THE country’s milk production has improved after a drop in January and February, recording a two percent increase in March as compared to the same period last year, the Dairy Services Unit has said.
According to milk production figures provided by the unit, total milk produced for sale in March was 4 510 930 litres as compared to 4 422 363 litres in the same period last year.
In January milk volumes had decreased with 4 586 860 litres produced compared to 4 783 325 litres in 2013 and in February 3 971 596 litres were produced compared to 4 114 696 litres the prior year.
Agriculture, Mechanisation and Irrigation Development chief dairy officer Mrs Tendai Marecha said a slight increase was seen in March and attributed this to an improvement in weather conditions as well as an increase in the number of milking cows.
“The wet conditions are generally not good for cows, that is why during the rainy season mostly January and February, there was a decrease in production but as the weather improved we have started seeing an improvement.
“Last year we got heifer imports and they have started calving, increasing the number of milking cows available hence the increase in milk production,” said Mrs Marecha.
The heifer importation scheme is expected to provide an additional four percent of raw milk per month.
The Dairy Services Unit figures also showed that in March there was a 1, 27 percent increase in milk intake by processors as compared to initial drops in January and February.
The figures also show that the amount of milk retailed by producers had increased compared to the same period (Jan- March) last year.
In 2013, 1 284 787 litres of milk were retailed by producers while the figure increased to 1 405 196 litres in 2014.
Zimbabwe Association of Dairy Farmers Matabeleland region chairman, Mr Gilbert Moyo confirmed that there was an improvement of almost 25 percent in March from the previous month and farmers were delivering good quality milk to processors.
“There has been a dramatic improvement in production of milk. The use of cans to deliver milk instead of plastic containers has helped reduce bacteria count and farmers are benefiting from good quality and getting value for their produce,” said Mr Moyo.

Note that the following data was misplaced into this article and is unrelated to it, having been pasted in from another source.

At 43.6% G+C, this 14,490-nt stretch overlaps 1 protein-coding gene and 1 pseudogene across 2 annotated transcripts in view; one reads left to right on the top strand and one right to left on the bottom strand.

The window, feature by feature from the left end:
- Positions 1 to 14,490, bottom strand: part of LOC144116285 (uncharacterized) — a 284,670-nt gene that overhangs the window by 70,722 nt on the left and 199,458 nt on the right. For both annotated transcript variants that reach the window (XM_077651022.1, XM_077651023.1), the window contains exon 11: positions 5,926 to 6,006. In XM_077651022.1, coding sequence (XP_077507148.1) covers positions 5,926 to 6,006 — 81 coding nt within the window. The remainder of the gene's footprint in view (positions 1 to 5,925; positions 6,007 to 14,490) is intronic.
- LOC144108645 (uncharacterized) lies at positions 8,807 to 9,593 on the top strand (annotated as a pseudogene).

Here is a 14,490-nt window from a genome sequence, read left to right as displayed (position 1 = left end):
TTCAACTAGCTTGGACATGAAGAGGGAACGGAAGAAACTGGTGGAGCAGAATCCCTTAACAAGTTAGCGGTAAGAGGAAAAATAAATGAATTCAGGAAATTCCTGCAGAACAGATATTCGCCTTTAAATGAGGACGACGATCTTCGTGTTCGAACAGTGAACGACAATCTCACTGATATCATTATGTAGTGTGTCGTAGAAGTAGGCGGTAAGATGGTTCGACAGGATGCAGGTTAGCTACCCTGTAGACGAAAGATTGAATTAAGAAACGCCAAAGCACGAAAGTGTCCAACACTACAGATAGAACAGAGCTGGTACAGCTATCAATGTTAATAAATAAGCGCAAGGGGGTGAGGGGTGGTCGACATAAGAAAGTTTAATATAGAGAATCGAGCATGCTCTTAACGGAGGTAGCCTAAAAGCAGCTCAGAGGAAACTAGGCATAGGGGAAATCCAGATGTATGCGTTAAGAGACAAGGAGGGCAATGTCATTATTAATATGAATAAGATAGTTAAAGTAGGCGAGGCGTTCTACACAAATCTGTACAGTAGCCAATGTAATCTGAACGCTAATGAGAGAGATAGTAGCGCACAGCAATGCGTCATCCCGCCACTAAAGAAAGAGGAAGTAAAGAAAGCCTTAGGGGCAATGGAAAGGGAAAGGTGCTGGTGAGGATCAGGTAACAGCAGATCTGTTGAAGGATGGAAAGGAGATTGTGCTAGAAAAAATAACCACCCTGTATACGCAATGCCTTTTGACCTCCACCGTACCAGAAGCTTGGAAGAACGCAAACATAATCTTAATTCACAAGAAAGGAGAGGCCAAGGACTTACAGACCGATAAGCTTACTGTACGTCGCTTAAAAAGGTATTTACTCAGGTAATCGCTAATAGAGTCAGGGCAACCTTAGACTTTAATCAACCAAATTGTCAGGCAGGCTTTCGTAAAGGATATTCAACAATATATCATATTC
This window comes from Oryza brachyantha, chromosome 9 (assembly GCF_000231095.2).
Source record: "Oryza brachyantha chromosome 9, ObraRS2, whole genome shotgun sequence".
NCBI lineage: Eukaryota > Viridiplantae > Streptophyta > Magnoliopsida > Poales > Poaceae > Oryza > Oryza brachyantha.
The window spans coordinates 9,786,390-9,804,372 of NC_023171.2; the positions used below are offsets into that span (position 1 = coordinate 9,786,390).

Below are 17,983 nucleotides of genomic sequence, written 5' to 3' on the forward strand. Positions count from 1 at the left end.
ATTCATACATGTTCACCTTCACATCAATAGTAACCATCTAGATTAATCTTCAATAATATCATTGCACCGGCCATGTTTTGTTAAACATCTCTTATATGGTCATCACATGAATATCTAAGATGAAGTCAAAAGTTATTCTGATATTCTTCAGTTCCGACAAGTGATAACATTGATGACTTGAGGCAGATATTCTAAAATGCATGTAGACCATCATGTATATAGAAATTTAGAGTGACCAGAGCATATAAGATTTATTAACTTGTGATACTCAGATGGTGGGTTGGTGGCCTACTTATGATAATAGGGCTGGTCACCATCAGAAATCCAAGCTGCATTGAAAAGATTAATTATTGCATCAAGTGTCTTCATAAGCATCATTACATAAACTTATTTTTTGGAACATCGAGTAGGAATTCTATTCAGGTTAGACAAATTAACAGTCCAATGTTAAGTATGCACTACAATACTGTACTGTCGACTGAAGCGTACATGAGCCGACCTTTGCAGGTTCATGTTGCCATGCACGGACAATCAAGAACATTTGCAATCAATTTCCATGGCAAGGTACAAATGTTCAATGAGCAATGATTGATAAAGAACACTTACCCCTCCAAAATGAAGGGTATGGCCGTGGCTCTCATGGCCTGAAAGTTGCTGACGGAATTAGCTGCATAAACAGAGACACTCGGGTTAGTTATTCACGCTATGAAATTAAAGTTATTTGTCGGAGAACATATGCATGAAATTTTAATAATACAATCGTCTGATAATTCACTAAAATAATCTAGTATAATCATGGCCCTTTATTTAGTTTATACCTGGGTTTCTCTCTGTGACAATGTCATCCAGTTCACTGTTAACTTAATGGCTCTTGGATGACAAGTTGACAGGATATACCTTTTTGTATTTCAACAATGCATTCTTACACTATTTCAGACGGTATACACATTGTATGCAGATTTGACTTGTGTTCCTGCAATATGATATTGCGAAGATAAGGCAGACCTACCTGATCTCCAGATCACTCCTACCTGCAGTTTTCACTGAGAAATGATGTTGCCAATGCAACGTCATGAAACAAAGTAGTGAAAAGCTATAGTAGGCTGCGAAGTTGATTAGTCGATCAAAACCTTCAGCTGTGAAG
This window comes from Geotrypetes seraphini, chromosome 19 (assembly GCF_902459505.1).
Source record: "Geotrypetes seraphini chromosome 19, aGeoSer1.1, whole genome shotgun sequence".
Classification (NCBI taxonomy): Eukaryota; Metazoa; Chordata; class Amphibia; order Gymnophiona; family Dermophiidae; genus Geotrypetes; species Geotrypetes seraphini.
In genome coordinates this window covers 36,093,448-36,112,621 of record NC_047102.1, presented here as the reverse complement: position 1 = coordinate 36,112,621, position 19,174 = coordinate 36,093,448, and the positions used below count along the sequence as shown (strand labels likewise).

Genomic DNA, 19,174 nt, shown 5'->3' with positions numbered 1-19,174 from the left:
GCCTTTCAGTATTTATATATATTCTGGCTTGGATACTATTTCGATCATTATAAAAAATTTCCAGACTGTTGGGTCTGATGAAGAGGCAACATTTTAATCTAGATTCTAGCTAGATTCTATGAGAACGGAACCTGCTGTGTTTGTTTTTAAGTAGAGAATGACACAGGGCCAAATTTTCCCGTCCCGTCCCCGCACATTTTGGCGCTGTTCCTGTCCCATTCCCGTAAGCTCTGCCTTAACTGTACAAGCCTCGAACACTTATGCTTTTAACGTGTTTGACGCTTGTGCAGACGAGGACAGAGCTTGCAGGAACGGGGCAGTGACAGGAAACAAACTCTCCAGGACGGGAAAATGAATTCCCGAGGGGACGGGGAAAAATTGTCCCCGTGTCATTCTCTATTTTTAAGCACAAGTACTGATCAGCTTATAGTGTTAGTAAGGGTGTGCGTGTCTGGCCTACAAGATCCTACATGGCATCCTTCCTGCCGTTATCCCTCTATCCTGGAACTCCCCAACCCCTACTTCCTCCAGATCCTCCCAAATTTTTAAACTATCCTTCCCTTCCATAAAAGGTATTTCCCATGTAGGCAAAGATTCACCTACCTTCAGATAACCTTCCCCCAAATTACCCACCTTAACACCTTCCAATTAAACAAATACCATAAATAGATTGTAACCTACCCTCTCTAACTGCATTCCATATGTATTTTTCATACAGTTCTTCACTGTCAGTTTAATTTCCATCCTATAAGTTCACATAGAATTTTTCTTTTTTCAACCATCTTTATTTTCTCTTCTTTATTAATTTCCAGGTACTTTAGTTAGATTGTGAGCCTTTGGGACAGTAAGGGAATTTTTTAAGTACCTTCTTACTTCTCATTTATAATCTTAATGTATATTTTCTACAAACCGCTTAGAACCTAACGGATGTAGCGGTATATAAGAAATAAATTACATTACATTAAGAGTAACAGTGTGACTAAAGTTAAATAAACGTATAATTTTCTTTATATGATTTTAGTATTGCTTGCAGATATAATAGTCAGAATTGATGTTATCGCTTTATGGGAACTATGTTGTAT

Mr Moyo said small scale farmers especially in the Matabeleland region were the ones taking the industry to the next level with the Mawabeni milk collection centre having started production.
“Small-scale farmers are really scaling up production and doing well in the region. There is really an improvement with some places that had stopped production having resumed operations and are doing very well,” he said.
National milk production peaked at 256 million litres in 1990 and the lowest record was 36 million litres in 2009.
Like most sectors of the economy, the dairy sector has faced competition from the influx of cheap products with local processors proposing that government must put a levy on milk imports to level the playing field between imports and locally produced products.
Meanwhile, the Umzingwane Milk Centre has resumed its milk processing operations after going for at least 10 months without power.
The milk centre’s electricity supplies were cut off last year after members of the Umzingwane Dairy Association failed to settle a bill of $1 700 to the Zimbabwe Electricity Supply Authority.
Umzingwane Milk Centre is a brainchild of rural farmers drawn from around Umzingwane district and is situated at Mawabeni business centre.
It is home to 45 dairy farmers although only 35 are active.
“We started operations in February after pooling our resources and raising $800. We then entered into a payment plan with Zesa to offset the remaining debt. The centre has been receiving an average of 1 000 litres per month, which we feel is quite little as we should be contributing the same amount in a day.
“We have reduced milk reaching the centre largely due to the fact that most of the farmers are facing transport problems and as such only 10 are delivering their milk for processing. Due to the low deliveries we are failing to meet the demand by our market, which are mostly boarding schools,” said Umzingwane Dairy Association chairperson, Mrs Sheila Lupuwana.
The centre produces more than 1 000 packets of sour milk and 200 packets of pasteurized milk per month.
“We have a truck which used to move around collecting milk but it broke down more than three years ago and this has been affecting collections and volumes. We have also lost large quantities of milk as it goes bad before processing.
“If we are to increase our volumes we need to increase our production and even include products such as yoghurts and fresh cream as part of our product lines. We used to produce these during our prime,” Mrs Lupuwana said.
As part of its strategy to enhance its enterprise, Umzingwane Dairy Association is appealing for land to turn into a fodder farm as well as funding to procure modern milk processing machinery.
“We are appealing to Government to allocate us land which we can use to put our dairy cows together and turn it into a fodder farm. There are huge tracts of land which are not used in the district,” said Mrs Lupuwana.
Source: Sunday News